Raspberry Pi Serial Ports
The Raspberry Pi uses non-5V tolerant 3.3V GPIO. This also includes the serial port levels. This level does not match up with PC or RS232 levels and some USB-Serial adapters will use either 5V or RS232 levels, which can and will damage the Pi GPIO. Ensure that your serial device specs are 3.3V level compatible to avoid damaging your Raspberry Pi.
For RS232 applications, a MAX3232 level translator can be used between your PC and the Pi. For USB applications, a FT232 running at 3.3V will suffice as a USB-Serial adapter. For RS485 applications, an RS-485 level translator in the MAX3070-MAX3079 family running at 3.3V can be used.
The Gentoo arm64 stage3 at the time of this writing is missing a couple of things to make the serial ports behave as they do in Raspbian Jessie. There is no Udev rule to create the serial0 and serial1 symlinks that point to the serial ports. In Raspbian, the serial0 symlink always points to GPIO14:15 while serial1 always points to the other serial port. Raspbian has a custom Udev rule that is responsible for this, but missing in the arm64 Gentoo stage3.
While Gentoo itself does not depend on the symlinks, they are a nice convenience feature as serial0 will always point to GPIO14:15 regardless of the serial port assigned to GPIO14:15. Code that has been written using these symlinks will not have to be modified run under Gentoo.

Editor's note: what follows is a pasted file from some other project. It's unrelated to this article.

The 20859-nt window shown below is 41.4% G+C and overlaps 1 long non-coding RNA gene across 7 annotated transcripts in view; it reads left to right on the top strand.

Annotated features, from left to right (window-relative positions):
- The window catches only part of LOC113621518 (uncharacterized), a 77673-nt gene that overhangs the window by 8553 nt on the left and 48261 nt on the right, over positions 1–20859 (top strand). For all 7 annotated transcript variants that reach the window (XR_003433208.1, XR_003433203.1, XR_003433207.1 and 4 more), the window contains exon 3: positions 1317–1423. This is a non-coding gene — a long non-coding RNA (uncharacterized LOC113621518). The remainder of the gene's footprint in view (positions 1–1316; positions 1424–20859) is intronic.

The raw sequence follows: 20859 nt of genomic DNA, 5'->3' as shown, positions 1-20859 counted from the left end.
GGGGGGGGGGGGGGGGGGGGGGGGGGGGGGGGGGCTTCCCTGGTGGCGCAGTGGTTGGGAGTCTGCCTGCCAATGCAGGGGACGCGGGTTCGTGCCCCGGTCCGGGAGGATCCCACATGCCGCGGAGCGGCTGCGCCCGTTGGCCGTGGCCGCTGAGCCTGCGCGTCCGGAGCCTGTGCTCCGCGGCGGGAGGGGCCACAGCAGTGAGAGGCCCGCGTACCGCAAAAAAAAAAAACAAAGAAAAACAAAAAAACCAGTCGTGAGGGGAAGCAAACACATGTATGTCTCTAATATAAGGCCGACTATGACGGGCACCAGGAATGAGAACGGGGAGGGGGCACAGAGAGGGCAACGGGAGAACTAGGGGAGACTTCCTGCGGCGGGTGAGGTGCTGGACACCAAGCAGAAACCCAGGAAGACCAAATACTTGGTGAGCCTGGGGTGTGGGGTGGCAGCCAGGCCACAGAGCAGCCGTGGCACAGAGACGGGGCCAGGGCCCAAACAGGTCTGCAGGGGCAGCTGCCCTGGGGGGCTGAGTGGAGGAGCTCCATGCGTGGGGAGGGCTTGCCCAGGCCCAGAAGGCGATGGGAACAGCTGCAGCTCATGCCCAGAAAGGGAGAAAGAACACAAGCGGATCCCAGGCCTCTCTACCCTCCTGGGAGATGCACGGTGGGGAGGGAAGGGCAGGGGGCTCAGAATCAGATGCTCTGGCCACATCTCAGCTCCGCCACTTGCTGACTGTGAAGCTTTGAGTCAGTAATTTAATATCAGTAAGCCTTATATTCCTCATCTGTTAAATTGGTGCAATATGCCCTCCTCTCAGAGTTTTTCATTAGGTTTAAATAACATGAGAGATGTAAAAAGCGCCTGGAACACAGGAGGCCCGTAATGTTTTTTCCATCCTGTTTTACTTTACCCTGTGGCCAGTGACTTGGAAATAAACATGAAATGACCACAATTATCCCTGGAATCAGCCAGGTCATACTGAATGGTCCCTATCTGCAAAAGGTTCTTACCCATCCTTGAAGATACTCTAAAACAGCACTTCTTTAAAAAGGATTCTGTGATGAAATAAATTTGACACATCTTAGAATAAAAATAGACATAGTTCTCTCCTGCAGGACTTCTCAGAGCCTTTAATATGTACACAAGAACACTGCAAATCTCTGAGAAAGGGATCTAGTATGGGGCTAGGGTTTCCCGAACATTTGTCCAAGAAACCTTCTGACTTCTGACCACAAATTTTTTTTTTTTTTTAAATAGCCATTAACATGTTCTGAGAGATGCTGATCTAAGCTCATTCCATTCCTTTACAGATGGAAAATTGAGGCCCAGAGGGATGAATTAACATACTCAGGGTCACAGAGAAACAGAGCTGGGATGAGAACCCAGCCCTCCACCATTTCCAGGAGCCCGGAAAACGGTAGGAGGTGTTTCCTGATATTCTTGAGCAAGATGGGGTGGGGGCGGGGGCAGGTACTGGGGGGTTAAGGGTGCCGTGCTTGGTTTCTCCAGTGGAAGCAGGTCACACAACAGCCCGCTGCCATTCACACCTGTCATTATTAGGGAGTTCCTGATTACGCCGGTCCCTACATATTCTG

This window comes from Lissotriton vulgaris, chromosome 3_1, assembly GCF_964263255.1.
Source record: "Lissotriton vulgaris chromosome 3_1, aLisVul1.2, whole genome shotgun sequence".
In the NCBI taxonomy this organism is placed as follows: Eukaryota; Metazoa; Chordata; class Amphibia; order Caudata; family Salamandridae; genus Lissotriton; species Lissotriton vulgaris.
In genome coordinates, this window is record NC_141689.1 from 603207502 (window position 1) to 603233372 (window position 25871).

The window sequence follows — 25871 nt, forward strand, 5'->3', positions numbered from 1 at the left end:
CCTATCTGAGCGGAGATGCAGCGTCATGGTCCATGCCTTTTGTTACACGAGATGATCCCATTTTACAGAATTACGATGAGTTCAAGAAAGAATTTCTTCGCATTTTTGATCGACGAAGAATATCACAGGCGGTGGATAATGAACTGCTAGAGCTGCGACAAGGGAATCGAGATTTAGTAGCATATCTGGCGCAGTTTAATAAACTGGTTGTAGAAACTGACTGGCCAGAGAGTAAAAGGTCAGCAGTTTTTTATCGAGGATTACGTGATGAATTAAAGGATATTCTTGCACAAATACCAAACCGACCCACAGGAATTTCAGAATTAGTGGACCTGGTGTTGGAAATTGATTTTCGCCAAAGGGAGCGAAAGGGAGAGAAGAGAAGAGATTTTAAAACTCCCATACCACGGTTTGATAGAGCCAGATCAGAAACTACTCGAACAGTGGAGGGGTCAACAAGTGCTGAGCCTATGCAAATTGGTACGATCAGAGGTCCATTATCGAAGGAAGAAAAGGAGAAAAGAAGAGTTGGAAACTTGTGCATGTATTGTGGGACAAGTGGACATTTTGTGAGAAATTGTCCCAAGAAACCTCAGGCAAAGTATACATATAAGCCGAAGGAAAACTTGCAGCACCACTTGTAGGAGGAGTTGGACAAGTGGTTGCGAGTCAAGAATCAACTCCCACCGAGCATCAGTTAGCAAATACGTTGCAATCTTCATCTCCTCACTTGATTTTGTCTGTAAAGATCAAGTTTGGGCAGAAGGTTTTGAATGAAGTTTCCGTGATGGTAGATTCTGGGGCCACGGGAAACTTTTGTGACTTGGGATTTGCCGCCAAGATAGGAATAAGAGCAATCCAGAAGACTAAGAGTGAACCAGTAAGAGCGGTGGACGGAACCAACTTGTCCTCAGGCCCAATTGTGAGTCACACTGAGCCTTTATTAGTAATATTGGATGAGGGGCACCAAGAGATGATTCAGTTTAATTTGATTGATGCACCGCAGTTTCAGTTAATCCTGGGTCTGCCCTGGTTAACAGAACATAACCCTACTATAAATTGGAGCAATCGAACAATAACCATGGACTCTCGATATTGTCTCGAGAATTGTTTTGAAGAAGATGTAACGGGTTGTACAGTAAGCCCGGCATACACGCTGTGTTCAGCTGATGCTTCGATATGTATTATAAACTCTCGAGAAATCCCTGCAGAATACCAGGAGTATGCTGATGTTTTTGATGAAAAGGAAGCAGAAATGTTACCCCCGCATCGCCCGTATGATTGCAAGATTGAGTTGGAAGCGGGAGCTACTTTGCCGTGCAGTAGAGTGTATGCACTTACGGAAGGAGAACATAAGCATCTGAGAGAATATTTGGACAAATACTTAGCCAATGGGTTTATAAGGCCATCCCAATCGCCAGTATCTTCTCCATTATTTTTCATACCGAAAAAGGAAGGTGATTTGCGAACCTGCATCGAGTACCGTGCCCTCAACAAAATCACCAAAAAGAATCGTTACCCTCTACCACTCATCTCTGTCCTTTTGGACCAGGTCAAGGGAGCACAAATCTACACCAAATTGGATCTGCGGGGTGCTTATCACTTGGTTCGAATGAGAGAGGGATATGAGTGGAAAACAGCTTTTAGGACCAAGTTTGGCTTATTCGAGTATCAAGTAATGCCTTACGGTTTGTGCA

The other issue at hand is the console serial port assignment in /etc/inittab. By default, /etc/inittab assigns ttyAMA0 as the console serial port. For non-wireless/Bluetooth Pi units, it works perfectly fine as ttyAMA0 is the console serial port. However, on wireless/Bluetooth equipped units such as the Pi 3 and the Pi Zero W, ttyAMA0 defaults to the Bluetooth module. This cannot work as the console takes over ttyAMA0, creating a conflict.
In order to set up Gentoo such that it follows the Raspbian configuration, we need to do a few things -
- Unassign ttyAMA0 as the console UART in /etc/inittab
- Assign ttyS0 as the console UART in /etc/inittab (optional)
- Create the dialout group
- Create udev rules file which handles the serial symlinks and assigns the serial ports to the dialout group
- Edit the config.txt and cmdline.txt files for your desired operation
Changing Console Assignment
Raspbian Jesse does the serial console assignment at the kernel level by passing console=ttyAMA0,115200 to the kernel command line in config.txt. Gentoo, however, uses OpenRC and thus uses /etc/inittab to assign the serial console.
Open up /etc/inittab -
nano -w /etc/inittab
Find the line below and comment it out by appending a # at the beginning of the line -
#f0:12345:respawn:/sbin/agetty 9600 ttyAMA0 vt100